Pass transistor logic

Pass transistor logic

In electronics, pass transistor logic (PTL) describes several logic families used in the design of integrated circuits. It reduces the count of transistors used to make different logic gates, by eliminating redundant transistors. Transistors are used as switches to pass logic levels between nodes of a circuit, instead of as switches connected directly to supply voltages.[1] This reduces the number of active devices, but has the disadvantage that output levels can be no higher than the input level. Each transistor in series has a lower voltage at its output than at its input.[2] If several devices are chained in series in a logic path, a conventionally-constructed gate may be required to restore the signal voltage to the full value. By contrast, conventional CMOS logic always switches transistors to the power supply rails, so logic voltage levels in a sequential chain do not decrease. Since there is less isolation between input signals and outputs, designers must take care to assess the effects of unintentional paths within the circuit. For proper operation, design rules restrict the arrangement of circuits, so that sneak paths, charge sharing, and slow switching can be avoided.[3] Simulation of circuits may be required to ensure adequate performance.


Complementary pass-transistor logic

Complementary pass-transistor logic or "Differential pass transistor logic" refers to a logic family which is designed for certain advantages. It is common to use this logic family for multiplexers and latches.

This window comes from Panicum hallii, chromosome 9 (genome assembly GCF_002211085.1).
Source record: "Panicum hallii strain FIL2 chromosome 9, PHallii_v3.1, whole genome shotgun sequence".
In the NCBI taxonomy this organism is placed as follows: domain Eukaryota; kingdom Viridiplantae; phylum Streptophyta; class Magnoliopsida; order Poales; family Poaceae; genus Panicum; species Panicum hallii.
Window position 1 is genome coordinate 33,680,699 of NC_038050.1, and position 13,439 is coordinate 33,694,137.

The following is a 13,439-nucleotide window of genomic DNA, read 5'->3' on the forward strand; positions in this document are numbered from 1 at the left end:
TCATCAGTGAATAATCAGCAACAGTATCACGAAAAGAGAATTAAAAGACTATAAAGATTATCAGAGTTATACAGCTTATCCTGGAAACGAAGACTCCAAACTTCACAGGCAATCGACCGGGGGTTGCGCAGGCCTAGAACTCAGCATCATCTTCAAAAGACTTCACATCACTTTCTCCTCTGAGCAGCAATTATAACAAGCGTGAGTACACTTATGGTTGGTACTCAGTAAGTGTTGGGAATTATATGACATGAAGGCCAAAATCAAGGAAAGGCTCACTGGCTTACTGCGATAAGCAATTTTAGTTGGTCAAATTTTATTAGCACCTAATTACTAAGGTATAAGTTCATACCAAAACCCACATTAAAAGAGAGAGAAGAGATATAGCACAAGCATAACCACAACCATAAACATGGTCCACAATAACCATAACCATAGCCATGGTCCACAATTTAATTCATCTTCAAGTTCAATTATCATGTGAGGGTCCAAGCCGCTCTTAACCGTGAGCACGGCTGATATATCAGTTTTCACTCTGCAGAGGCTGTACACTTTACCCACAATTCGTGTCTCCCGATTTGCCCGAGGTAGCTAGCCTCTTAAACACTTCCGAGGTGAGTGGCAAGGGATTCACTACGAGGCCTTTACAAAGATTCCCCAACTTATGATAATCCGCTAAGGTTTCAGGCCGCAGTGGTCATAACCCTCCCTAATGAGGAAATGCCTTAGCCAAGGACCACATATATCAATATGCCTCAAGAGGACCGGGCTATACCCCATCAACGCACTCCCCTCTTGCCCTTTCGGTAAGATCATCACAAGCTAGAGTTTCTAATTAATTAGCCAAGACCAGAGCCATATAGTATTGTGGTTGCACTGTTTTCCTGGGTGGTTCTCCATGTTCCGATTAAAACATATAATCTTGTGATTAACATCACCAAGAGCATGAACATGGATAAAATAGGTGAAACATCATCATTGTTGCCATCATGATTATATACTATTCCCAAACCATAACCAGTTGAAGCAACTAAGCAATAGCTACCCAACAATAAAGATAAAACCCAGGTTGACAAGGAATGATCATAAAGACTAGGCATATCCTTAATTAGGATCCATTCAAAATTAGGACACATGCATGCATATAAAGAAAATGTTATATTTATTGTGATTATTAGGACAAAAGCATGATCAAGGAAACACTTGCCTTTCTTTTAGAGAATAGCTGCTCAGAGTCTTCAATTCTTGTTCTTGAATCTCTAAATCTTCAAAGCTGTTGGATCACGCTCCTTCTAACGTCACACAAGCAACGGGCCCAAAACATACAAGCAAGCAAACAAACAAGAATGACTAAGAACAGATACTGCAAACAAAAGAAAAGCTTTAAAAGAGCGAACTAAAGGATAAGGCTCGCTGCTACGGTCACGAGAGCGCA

CPL uses series transistors to select between possible inverted output values of the logic, the output of which drives an inverter to generate the non-inverted output signal. Inverted and non-inverted inputs are needed to drive the gates of the pass-transistors.

Double pass transistor logic

Double-pass transistor logic eliminates some of the inverter stages required for complementary pass transistor logic by using both N and P channel transistors, with dual logic paths for every function. While it has high speed due to low input capacitance, it has only limited capacity to drive a load.

Other forms

Static and dynamic types of pass transistor logic exist, with differing properties with respect to speed, power and low-voltage operation.[4] As integrated circuit supply voltages decrease, the disadvantages of pass transistor logic become more significant; the threshold voltage of transistors becomes large compared to the supply voltage, severely limiting the number of sequential stages. Because complementary inputs are often required to control pass transistors, additional logic stages are required.


  1. ^ Jaume Segura, Charles F. Hawkins CMOS electronics: how it works, how it fails, Wiley-IEEE, 2004 ISBN 0471476692, page 132
  2. ^ Clive Maxfield Bebop to the boolean boogie: an unconventional guide to electronicsNewnes, 2008 ISBN 1856175073, pp. 423-426
  3. ^ Albert Raj/latha Vlsi Design PHI Learning Pvt. Ltd. ISBN 8120334310 pp. 150-153
  4. ^ Cornelius T. Leondes Digital signal processing systems: implementation techniques Elsevier, 1995 ISBN 0120127687 page 2

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